HRC endorses Mark Kirk over Tammy Duckworth.

HRC’s Endorsement of a Republican Senator Is Almost Unbelievably Obtuse

HRC’s Endorsement of a Republican Senator Is Almost Unbelievably Obtuse

Expanding the LGBTQ Conversation
March 22 2016 1:50 PM

Why Did a Major Gay Rights Group Endorse a Republican Senator Over a Pro-LGBTQ Democrat?

Republican Sen. Mark Kirk (on the right), whom the Human Rights Campaign recently endorsed for re-election.

Frank Polich/Getty Images

The Human Rights Campaign is undoubtedly the biggest and most influential LGBTQ rights organization in the world. It deserves great credit for its work on marriage equality, and has even begun to atone for its questionable record on trans rights by leading the charge against anti-trans “bathroom bills.” But HRC recently committed an unforced error of astonishing ineptitude that necessitates a re-evaluation of the group’s core mission: It endorsed Republican Sen. Mark Kirk of Illinois for re-election over his challenger, Democratic Rep. Tammy Duckworth.

Mark Joseph Stern Mark Joseph Stern

Mark Joseph Stern is a writer for Slate. He covers the law and LGBTQ issues.

If you squint, you can see why HRC thought this endorsement was canny and logical. In announcing the endorsement, HRC President Chad Griffin praised Kirk for co-sponsoring the Equality Act, a federal LGBTQ rights bill which Kirk’s Republican colleagues are devoted to quashing. “Senator Kirk’s leadership on the Equality Act sends a strong message that fairness and equality are bipartisan values,” Griffin proclaimed. “Senator Kirk has fought for us, and we are proud to support him in his re-election campaign.”


Some liberals, including DailyKos’ David Nir, interpret this endorsement as a cynical ploy to draw in more Republican donors. That may be part of the calculus, but I lean toward taking HRC at its word. I assume it is playing the long game here: By standing by Kirk, the organization hopes to send a signal to other Republican legislators that an occasional gesture toward LGBTQ equality will earn them the group’s loyalty and clout. (HRC has pulled this move before, endorsing the Republican incumbent over then-Rep. Charles Schumer in his first Senate race.)

There may be room for such a strategy in the House of Representatives, and in state legislatures—and, in other years, in the Senate. It is a political fact that LGBTQ rights will be permanently stymied if Democrats are the party of equality and Republicans are the party of anti-gay animus. As a lobbying organization, HRC needs to maintain a broad bipartisan stance, and to generously reward Republicans who break from the party line. That’s how gay rights advocates won marriage equality in New York—by persuading a few key Republican state senators to defect with the promise of future financial support.

This tactic can obviously work, so we shouldn’t criticize HRC for attempting to play the long game with Kirk. Rather, we should criticize them for attempting to play the long game stupidly. Everyone knows that the Equality Act—and every other piece of pro-LGBTQ legislation—can only pass the Senate if Democrats control the chamber. There is no possibility that Republican leadership will permit LGBTQ rights bills to come to a vote. The Senate map is quite favorable to Democrats in 2016, but their only path to victory involves picking off Republican senators in purple states—senators like Mark Kirk. In other words, HRC’s goal of rewarding pro-LGBTQ GOP senators runs directly counter to their broader goal of, you know, passing pro-LGBTQ legislation.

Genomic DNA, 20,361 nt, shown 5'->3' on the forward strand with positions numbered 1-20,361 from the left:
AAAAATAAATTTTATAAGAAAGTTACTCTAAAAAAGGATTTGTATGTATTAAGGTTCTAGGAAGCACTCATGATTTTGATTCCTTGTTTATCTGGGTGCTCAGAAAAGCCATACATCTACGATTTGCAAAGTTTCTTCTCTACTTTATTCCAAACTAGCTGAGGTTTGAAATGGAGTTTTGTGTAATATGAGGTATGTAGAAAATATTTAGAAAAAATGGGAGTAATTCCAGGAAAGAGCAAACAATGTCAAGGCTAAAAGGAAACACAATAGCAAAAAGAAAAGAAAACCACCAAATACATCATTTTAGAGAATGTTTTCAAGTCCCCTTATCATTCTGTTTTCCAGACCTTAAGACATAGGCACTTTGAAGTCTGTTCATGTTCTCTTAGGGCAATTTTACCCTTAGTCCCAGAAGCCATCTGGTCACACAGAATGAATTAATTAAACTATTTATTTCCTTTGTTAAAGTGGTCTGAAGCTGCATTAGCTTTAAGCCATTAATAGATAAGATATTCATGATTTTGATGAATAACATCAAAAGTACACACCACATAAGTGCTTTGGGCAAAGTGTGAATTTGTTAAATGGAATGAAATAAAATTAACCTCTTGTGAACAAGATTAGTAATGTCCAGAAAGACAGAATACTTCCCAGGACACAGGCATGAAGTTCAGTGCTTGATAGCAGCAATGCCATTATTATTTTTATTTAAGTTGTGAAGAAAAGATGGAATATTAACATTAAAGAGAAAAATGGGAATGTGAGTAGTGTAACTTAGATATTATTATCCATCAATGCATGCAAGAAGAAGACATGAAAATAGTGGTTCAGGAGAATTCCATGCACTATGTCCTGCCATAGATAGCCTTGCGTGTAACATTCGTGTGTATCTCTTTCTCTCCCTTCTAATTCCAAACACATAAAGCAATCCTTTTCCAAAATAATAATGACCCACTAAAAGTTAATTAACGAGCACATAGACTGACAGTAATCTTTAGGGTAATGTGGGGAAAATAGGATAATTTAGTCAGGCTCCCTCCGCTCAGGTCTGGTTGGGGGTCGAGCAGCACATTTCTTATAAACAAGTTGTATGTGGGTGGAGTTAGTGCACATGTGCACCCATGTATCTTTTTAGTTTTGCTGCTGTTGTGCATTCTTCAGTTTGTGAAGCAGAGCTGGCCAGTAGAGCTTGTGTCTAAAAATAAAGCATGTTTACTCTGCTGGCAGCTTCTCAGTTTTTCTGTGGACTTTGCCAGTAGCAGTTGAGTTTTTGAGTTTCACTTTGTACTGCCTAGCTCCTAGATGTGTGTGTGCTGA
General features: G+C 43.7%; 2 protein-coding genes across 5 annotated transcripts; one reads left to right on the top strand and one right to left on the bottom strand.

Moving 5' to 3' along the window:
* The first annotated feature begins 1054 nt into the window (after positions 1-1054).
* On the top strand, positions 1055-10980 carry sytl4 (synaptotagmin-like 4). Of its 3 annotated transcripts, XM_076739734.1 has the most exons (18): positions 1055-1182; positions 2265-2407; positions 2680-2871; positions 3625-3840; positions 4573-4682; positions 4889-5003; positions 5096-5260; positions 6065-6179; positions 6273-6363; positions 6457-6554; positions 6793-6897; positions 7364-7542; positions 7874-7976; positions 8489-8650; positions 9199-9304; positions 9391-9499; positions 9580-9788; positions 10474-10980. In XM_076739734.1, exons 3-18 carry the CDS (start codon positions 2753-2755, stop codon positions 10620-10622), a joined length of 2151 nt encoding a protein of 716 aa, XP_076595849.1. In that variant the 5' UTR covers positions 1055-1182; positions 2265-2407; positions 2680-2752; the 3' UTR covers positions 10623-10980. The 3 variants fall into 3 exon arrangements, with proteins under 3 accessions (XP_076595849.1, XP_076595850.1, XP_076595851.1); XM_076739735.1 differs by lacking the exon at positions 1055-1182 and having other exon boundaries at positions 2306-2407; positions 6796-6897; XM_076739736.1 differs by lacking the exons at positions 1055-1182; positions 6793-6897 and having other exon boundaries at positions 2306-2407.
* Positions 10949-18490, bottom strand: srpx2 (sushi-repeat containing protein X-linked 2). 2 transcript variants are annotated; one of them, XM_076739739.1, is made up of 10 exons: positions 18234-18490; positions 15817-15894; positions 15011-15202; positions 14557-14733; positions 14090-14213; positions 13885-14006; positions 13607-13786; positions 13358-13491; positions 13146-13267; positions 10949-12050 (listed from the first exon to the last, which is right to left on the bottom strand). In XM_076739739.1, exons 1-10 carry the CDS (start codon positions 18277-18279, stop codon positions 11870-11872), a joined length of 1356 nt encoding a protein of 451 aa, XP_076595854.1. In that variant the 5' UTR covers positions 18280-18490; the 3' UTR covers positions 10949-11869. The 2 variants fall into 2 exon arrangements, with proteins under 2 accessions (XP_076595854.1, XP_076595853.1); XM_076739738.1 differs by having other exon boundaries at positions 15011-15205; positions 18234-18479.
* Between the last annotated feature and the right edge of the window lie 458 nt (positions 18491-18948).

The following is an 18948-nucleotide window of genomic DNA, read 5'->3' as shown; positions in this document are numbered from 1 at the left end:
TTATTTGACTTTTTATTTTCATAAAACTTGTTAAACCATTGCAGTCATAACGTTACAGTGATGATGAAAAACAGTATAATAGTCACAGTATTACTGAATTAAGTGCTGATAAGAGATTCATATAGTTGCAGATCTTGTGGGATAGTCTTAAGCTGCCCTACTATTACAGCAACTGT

Endorsing Kirk might be more palatable if he were running against a conservative Democrat with a middling record on gay and trans rights. He is not. Duckworth, his Democratic opponent, has maintained perfect voting record on LGBTQ equality during her time in the House. In fact, HRC awarded her a 100 percent score on her equality report card. Kirk scored a 78.

I asked HRC why it would endorse a candidate who, by its own estimation, is less progressive on LGBTQ issues than his opponent. JoDee Winterhof, Senior Vice President for Policy and Political Affairs, insisted that Kirk’s current score doesn’t factor in his support of the Equality Act, and that “scores in the House and Senate are not comparable.” Winterhof also said that “HRC has always been a bipartisan organization and when incumbents stand up for equality—regardless of party—HRC stands with them”:

At a time when many in his party are trying to roll back our rights, Sen. Kirk has worked to move the GOP in a pro-equality direction, and we will need such bipartisan leadership if we ever hope to pass laws like the Equality Act.

Who can argue with that? It’s wonderful that Kirk supports equality, but his own leaders—men like Sen. Mitch McConnell—will never let allow his pro-LGBTQ bills to become law. Kirk’s about-face on LGBTQ rights is very nice, and may presage a future shift within his party. But right now there is only one way to pass the Equality Act, and that is to restore Democratic leadership in the Senate. Accomplishing this objective will likely require Duckworth to defeat Kirk. And I am deeply puzzled that HRC, an organization that prides itself on pragmatism, does not seem to grasp that very simple reality.